Author(s): Lippert WC, Gustat J
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Abstract OBJECTIVES: Second-hand smoke is associated with an increased risk of adverse health outcomes, such as acute myocardial infarction (AMI) and coronary heart disease (CHD). At present, 38 US states/territories have enacted Clean Indoor Air Acts (CIAAs). The purpose of the current study was to compare the prevalence of self-reported health outcomes on a state/territory-wide level 1 year prior to CIAA implementation and at least 1 year after CIAA implementation for each respective state/territory. STUDY DESIGN: Pre-test, post-test study. METHODS: Seventeen states/territories with pre- and post-CIAA data were included in the current study. All data (AMI, CHD/angina, former and current smoker rates) were collected from the Behavioral Risk Factor Surveillance System (BRFSS) in the year prior to each state/territory's respective CIAA implementation (baseline) and 2009 (most recent year with BRFSS data). RESULTS: Between baseline and 2009, 10 states/territories (58.8\%) had a significant decrease in the prevalence of CHD/angina or AMI, 11 states/territories (64.7\%) had a significant decrease in the prevalence of current smokers, and three states/territories (17.7\%) had a significant decrease in the prevalence of both current and former smokers. Six states/territories (35.3\%) had a significant increase in the prevalence of former smokers. CONCLUSIONS: State/territory-wide CIAAs are beneficial in reducing adverse cardiovascular health outcomes in the short term. The prevalence of AMI, CHD/angina, and former and current smokers decreased significantly following CIAA implementation. The current study adds further support for the passage and implementation of CIAAs on a state/territory-wide level. However, further studies need to be conducted to assess the long-term outcomes of CIAAs. Copyright © 2012 The Royal Society for Public Health. Published by Elsevier Ltd. All rights reserved.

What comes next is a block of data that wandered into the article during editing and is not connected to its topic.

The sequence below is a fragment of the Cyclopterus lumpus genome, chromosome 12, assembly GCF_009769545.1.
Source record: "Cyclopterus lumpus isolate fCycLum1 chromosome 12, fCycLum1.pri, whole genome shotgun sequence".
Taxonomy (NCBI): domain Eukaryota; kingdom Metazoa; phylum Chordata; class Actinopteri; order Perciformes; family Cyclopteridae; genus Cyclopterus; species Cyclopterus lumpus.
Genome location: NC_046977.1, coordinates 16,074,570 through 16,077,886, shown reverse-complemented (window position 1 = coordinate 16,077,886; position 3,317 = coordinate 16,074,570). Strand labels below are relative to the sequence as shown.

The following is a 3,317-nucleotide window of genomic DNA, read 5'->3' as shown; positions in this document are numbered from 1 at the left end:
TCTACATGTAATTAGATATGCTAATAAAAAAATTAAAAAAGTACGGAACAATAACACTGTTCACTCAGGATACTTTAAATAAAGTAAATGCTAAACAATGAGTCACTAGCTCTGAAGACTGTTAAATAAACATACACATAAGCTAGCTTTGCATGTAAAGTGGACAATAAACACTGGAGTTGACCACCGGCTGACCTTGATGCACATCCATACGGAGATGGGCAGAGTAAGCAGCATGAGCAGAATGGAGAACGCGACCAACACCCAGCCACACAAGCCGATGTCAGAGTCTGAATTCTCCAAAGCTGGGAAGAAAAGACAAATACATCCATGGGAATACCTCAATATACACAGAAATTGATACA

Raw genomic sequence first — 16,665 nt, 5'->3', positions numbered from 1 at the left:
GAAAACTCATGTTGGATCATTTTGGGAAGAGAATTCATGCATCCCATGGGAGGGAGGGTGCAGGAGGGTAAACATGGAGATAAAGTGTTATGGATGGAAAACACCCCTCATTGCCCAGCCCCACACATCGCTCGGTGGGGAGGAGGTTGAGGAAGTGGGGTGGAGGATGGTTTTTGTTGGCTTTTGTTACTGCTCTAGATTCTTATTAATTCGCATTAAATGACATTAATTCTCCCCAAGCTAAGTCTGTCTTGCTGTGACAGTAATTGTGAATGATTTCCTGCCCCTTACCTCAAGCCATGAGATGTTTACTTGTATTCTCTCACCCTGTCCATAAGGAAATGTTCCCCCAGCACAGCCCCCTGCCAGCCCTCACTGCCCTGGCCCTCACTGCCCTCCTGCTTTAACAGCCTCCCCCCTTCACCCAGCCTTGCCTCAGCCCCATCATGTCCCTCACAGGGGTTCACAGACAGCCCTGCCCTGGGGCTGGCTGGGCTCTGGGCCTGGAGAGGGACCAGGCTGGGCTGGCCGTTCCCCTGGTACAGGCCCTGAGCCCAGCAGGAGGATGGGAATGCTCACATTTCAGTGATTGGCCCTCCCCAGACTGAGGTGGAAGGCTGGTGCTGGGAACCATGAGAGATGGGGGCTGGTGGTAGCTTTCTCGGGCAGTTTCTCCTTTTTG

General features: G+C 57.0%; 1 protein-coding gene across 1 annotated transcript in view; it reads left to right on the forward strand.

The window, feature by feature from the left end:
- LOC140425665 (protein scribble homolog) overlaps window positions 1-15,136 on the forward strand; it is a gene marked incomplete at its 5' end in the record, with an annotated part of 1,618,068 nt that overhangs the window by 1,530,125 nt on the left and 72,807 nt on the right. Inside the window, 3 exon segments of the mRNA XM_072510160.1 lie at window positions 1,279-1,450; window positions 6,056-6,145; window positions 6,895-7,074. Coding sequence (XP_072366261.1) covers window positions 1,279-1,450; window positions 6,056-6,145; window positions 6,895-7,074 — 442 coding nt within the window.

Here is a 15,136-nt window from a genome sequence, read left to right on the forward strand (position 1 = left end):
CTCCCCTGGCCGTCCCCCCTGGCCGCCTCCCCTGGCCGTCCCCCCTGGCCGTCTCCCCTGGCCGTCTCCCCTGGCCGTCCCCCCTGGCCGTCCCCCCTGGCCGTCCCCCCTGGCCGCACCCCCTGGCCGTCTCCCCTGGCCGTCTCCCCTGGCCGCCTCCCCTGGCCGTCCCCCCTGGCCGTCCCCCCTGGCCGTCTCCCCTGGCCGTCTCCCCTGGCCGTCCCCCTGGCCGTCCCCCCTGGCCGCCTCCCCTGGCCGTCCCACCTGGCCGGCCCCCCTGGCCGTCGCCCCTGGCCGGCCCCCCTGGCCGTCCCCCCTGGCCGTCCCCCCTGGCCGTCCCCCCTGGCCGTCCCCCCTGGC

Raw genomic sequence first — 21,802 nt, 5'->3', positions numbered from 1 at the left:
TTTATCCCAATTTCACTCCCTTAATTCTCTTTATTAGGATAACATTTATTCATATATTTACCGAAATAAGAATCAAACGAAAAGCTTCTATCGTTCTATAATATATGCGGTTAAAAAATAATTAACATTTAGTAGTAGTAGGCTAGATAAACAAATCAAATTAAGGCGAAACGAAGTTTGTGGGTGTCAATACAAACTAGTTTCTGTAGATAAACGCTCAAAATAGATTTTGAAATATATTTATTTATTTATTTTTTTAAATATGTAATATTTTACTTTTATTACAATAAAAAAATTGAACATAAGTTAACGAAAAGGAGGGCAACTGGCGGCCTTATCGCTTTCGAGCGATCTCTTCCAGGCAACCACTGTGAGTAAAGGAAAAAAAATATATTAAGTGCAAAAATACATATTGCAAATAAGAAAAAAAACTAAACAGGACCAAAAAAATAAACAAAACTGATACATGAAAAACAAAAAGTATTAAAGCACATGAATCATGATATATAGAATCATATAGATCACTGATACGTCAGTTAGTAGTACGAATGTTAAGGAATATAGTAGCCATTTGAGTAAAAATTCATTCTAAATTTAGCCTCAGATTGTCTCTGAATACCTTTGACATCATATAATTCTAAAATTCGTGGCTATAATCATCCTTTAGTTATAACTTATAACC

This article was published in Public Health
and referenced in Journal of Antivirals & Antiretrovirals